Sadly, more memorable than my below average cookies, were the other women in the group. Out of 14, nine were women who belonged to the same knitting circle led by a tall blonde named Beth. I won’t judge them for their lack of culinary knowledge (although if you don’t know how to fold in flour, you might want to re-think the class), but will judge them for mean girl antics. They insisted on going four and five to a table even though we were supposed to be three and four. Then, when my table produced the only decent trays of lavender cookies, Beth and her comrades seized them and filled them. They commandeered all of the fillings leaving the remaining two tables with one each and walked out of the class with 3x the cookies the rest of us had because one of the women brought her daughter and kept sending her to the back to get the cookies that had just come out of the oven before the teacher brought them to us.
Perhaps that’s the the thing that was ultimately missing from the experience: there’s something about entering a French bakery and seeing macarons displayed like jewelry and needing to respect the food and the venue. Parisian culture is that certain “je ne sais quoi” that takes a macaron from mere cookie to food of the gods.
*Or smuggle in Tootsie Rolls and hide the wrappers under the bed. Guess we now know how I got those 13 cavities…
**I’m typing this and wondering why I came back.
Real World, Thug Kitchens, Modern-Day Eloise, Jon Hamm in the closet of my dreams, Identity Politics, etc: Links I’ve Loved of Late
Well, this is a long one and one with more commentary than usual. But it counts as a post so I am at least still posting regularly!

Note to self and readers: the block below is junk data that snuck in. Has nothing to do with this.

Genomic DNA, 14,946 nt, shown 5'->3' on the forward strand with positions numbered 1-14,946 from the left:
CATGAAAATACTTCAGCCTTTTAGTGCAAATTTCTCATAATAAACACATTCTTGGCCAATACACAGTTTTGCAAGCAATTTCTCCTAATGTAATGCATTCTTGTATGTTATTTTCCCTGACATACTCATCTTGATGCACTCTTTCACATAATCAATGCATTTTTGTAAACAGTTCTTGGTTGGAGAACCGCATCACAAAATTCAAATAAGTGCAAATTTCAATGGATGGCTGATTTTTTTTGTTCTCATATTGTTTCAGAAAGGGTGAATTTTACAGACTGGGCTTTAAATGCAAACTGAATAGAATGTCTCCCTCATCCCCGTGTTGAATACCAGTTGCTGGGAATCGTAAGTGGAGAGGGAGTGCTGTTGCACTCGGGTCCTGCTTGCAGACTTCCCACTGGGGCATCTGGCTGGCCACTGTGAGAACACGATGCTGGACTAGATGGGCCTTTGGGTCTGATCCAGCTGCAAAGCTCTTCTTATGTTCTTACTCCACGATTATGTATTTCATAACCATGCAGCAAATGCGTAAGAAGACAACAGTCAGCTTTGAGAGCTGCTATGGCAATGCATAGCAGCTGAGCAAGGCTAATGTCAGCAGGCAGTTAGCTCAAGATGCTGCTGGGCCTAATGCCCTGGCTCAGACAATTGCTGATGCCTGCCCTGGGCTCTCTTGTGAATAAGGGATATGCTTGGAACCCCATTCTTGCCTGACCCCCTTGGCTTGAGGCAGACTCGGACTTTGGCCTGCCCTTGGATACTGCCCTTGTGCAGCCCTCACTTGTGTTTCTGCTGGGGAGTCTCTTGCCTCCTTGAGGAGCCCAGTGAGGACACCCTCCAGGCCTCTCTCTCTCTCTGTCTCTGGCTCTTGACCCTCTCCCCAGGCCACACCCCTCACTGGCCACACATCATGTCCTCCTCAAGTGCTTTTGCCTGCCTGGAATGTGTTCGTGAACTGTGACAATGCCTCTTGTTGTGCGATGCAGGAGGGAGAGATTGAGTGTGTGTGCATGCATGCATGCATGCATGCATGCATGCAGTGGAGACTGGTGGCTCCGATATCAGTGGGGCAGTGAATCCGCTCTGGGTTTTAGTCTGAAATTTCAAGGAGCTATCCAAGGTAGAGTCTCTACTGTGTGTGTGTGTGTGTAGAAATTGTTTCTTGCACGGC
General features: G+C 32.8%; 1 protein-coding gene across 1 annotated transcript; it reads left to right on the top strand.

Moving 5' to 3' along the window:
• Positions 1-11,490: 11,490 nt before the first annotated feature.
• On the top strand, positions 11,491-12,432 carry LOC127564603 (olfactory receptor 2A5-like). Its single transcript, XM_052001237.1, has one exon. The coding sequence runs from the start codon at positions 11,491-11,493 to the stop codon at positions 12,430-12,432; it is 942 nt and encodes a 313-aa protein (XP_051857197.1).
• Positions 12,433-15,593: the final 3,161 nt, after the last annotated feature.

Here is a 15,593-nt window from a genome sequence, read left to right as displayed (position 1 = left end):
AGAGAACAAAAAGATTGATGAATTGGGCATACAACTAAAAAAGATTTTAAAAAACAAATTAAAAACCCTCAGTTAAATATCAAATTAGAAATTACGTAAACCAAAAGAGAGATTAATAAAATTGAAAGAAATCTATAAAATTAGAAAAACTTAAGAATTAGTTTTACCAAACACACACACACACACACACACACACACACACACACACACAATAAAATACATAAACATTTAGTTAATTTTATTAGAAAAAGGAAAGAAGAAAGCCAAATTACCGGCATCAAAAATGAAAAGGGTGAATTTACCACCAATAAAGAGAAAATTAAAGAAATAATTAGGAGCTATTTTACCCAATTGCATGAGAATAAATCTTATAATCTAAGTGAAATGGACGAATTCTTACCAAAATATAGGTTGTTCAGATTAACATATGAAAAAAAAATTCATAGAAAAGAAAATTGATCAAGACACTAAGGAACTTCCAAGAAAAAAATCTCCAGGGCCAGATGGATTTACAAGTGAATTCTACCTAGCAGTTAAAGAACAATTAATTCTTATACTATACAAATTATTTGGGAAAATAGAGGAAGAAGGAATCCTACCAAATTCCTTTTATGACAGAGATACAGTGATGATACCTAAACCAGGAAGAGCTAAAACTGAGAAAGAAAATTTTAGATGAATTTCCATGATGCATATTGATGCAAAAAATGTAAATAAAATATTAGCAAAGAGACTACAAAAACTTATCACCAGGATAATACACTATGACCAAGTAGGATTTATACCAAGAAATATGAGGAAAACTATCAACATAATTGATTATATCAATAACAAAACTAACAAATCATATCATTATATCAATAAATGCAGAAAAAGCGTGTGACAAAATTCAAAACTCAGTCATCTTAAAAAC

- In an obviously linkbait-y post, Vulture ranked all the seasons of Real World (hat tip to Sean C for posting on FB and Jackie for wishing she’d shared it before Sean). While not 100% off, here’s my take on the top 5 seasons in order… I’m also sharing this post with a BREAKING REALITY TV ANNOUNCEMENT — I *will* be watching the Portland season marking the first season I’ve committed to watching since Brooklyn (yawn) in 2009:
- Los Angeles
- San Francisco
- New York
- Kaitlyn introduced me to Thug Kitchen. I am obsessed.
- GigaOm wrote about what Airbnb learned from Jiro Dreams of Sushi. If you haven’t seen the movie, stop what you’re doing — it’s streaming on Netflix and is a must watch. In addition to just being a fantastic movie, it truly makes you rethink what it means to master a craft and what success in a role is. Jiro’s son has held the same title and position for decades, but for that family/culture, true success and professional excellence is ensuring that every single detail of a skill is mastered and done perfectly every day. While I have no desire to learn from Jiro directly and massage octopus for 8 years before being trusted with eggs, I did finish the movie and think that that’s the kind of attitude I’d like to bring to my job. I just love the idea of a business leader bringing it to his team as well.
- Jon Hamm did “7 Minutes in Heaven” putting me just one creepy SNL writer and a camera away from my dream of being trapped in a small space with Jon Hamm.
- Stephen Sondheim turned 83 last month and BuzzFeed provided this list of “15 Unforgettable Sondheim Songs” and because I love Sondheim, I’m sharing with you as well. Personal favorites are: 2, 3, 8, 10, 13, 14, and 15.
- Whether conservative or liberal, if you attended a small liberal arts college, this WSJ article on identity politics at Bowdoin is really interesting.
Published Wednesday, the report demonstrates how Bowdoin has become an intellectual monoculture dedicated above all to identity politics.
The school’s ideological pillars would likely be familiar to anyone who has paid attention to American higher education lately. There’s the obsession with race, class, gender and sexuality as the essential forces of history and markers of political identity. There’s the dedication to “sustainability,” or saving the planet from its imminent destruction by the forces of capitalism. And there are the paeans to “global citizenship,” or loving all countries except one’s own.